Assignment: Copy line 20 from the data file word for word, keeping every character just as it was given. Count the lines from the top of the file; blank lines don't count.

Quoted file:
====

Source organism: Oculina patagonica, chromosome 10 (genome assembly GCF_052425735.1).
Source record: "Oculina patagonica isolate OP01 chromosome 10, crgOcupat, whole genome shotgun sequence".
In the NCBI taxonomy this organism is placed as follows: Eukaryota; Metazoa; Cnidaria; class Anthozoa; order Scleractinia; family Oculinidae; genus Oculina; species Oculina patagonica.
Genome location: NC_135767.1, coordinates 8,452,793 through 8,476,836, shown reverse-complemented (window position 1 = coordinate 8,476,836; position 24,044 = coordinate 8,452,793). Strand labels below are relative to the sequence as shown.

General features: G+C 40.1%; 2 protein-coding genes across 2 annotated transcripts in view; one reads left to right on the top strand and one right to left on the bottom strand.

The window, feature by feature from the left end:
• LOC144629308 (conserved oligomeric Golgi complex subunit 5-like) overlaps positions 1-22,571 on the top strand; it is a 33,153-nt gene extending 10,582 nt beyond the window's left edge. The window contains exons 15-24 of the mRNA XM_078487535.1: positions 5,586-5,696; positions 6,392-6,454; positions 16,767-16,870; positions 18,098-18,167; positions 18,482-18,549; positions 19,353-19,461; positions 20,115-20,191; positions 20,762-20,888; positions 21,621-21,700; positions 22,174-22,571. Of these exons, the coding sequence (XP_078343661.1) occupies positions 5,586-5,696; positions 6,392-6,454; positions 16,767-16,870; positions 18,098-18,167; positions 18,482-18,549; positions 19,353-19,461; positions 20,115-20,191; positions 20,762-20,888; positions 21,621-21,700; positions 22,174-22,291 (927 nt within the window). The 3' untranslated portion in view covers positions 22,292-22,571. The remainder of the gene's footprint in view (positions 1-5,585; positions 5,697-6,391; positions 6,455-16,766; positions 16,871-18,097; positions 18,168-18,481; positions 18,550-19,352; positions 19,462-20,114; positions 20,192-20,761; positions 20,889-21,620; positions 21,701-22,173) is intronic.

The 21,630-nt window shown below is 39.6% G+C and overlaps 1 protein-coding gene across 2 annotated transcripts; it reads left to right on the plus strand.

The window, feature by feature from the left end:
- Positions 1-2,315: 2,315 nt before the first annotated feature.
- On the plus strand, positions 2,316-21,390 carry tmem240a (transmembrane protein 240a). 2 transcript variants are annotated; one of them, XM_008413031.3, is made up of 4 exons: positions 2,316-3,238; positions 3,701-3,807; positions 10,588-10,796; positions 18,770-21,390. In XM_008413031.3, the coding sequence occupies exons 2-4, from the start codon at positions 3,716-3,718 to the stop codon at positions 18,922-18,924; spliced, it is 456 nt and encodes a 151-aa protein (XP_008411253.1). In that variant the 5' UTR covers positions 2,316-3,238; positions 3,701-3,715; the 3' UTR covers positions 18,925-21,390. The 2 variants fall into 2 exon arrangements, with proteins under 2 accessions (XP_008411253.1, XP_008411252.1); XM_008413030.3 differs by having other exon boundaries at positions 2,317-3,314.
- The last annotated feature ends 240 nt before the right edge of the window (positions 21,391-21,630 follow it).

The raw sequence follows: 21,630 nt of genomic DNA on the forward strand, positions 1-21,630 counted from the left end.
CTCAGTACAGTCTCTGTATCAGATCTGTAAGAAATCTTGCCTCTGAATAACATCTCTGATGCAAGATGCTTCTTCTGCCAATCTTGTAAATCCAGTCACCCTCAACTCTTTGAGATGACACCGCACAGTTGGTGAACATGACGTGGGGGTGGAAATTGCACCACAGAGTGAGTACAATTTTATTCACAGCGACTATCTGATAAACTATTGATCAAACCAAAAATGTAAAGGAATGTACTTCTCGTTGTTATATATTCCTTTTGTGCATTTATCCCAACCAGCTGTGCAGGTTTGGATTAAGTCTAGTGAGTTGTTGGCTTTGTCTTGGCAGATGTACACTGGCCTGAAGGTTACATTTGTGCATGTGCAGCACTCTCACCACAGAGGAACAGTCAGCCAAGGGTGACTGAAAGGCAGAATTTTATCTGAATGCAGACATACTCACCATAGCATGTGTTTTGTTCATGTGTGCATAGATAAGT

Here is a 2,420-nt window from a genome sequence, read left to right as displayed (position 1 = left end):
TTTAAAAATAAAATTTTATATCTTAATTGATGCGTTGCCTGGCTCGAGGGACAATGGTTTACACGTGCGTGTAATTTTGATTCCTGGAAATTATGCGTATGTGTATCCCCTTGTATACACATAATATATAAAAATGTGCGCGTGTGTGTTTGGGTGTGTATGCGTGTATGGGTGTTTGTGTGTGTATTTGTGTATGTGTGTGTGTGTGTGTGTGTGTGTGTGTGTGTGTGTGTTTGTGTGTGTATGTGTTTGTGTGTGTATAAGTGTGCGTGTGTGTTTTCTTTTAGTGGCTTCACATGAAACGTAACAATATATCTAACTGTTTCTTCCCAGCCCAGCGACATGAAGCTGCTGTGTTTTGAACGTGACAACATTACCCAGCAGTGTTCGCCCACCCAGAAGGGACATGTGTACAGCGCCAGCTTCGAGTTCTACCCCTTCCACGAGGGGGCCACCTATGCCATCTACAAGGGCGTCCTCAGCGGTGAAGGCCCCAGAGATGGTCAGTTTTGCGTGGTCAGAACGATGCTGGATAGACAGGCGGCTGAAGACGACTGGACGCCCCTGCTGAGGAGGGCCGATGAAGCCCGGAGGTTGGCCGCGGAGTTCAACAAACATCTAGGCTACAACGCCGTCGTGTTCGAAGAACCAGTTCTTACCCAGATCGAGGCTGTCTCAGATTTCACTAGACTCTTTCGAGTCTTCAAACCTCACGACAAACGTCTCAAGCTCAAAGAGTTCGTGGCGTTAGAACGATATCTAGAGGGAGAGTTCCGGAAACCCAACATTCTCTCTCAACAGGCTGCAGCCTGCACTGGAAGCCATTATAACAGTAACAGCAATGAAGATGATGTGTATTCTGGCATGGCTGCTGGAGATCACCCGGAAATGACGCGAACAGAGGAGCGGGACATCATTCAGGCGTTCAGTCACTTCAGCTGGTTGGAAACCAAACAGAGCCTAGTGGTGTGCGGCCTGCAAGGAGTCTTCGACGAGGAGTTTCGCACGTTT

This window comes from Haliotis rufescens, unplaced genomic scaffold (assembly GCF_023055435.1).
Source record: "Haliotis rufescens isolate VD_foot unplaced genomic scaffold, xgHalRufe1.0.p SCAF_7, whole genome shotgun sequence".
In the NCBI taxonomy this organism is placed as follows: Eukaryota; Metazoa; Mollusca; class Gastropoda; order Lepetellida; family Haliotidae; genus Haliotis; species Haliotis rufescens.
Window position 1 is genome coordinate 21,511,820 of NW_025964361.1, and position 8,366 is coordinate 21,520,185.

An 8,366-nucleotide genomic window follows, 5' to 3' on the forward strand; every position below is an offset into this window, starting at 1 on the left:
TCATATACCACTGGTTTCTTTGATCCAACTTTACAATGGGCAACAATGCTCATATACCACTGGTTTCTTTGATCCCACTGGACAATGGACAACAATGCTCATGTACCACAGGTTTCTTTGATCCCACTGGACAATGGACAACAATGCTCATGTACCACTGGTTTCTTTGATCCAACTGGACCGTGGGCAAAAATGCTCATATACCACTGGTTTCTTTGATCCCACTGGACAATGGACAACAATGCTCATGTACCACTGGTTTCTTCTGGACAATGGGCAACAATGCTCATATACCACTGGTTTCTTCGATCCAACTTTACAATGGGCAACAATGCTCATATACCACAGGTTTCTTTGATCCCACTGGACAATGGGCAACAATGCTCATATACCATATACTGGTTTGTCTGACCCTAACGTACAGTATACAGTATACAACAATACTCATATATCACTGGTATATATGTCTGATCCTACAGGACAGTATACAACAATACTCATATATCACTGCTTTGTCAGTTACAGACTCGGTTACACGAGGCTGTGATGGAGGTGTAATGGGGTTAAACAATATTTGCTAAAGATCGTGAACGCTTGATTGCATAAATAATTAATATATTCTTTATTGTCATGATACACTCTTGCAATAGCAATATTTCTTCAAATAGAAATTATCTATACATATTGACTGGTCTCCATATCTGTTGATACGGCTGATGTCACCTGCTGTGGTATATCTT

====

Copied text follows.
Window position 1 is genome coordinate 21,511,820 of NW_025964361.1, and position 8,366 is coordinate 21,520,185.